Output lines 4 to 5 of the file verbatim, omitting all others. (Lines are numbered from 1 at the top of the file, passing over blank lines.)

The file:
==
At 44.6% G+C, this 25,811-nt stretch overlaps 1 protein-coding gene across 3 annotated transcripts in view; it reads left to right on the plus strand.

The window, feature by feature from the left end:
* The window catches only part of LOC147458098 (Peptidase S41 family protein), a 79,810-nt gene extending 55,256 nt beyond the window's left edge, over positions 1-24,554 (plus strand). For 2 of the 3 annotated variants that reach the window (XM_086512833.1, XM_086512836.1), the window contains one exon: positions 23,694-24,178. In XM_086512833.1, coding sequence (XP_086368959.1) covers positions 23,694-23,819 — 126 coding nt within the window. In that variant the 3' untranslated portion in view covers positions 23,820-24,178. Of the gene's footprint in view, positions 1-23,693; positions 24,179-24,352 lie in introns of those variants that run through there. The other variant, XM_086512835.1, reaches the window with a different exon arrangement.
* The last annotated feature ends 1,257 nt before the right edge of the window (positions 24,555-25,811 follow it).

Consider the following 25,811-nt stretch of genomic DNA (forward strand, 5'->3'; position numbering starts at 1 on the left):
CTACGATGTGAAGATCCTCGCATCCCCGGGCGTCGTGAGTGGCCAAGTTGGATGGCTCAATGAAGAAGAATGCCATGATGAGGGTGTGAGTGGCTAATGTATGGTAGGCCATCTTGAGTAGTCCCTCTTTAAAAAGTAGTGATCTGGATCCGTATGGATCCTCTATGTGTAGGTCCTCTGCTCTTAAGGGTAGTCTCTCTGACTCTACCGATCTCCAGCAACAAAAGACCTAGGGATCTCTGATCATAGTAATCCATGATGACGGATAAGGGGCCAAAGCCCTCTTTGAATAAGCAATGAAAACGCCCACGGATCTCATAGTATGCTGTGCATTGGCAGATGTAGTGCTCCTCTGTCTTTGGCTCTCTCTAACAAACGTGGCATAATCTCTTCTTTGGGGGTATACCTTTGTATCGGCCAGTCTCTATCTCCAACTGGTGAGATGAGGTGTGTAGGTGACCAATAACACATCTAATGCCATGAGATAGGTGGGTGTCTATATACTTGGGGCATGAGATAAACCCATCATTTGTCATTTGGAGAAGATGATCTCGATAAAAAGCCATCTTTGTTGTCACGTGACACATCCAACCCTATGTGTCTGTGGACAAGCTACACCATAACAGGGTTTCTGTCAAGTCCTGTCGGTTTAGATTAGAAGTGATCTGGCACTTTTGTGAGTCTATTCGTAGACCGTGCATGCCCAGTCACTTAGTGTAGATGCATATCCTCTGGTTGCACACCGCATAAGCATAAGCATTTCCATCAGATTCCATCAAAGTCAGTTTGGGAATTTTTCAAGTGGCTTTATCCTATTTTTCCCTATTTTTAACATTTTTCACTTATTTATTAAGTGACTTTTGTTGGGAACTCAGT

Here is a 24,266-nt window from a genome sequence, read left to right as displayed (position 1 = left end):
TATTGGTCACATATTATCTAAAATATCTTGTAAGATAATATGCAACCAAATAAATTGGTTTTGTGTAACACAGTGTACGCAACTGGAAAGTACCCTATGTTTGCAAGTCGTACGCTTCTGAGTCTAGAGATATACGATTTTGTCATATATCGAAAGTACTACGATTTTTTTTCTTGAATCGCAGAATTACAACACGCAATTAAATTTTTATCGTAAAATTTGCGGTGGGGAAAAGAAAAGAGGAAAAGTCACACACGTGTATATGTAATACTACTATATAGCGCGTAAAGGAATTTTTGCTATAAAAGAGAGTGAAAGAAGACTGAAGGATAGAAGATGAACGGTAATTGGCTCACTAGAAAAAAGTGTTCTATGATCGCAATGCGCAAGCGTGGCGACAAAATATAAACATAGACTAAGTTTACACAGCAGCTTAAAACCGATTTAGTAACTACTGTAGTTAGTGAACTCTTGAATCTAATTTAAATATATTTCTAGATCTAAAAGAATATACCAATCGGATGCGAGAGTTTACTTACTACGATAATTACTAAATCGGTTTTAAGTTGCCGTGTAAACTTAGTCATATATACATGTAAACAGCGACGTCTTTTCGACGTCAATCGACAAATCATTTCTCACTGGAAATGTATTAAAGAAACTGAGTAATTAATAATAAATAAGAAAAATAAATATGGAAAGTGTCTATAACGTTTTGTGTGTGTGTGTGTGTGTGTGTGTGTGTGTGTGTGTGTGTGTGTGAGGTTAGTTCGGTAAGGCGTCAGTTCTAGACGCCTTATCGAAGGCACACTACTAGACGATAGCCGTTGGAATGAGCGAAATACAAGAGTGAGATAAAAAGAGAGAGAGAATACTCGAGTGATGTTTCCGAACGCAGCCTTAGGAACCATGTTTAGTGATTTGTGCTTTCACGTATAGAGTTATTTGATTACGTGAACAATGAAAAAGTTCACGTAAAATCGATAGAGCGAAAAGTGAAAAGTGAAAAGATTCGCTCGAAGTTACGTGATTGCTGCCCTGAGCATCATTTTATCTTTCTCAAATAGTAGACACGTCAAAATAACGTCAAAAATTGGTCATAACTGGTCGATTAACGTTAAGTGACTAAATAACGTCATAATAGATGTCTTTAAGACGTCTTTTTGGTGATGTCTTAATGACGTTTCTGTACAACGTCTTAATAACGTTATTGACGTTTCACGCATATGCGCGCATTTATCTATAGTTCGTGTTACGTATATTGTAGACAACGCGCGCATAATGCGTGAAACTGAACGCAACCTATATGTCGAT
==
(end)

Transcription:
* The last annotated feature ends 1,257 nt before the right edge of the window (positions 24,555-25,811 follow it).

Consider the following 25,811-nt stretch of genomic DNA (forward strand, 5'->3'; position numbering starts at 1 on the left):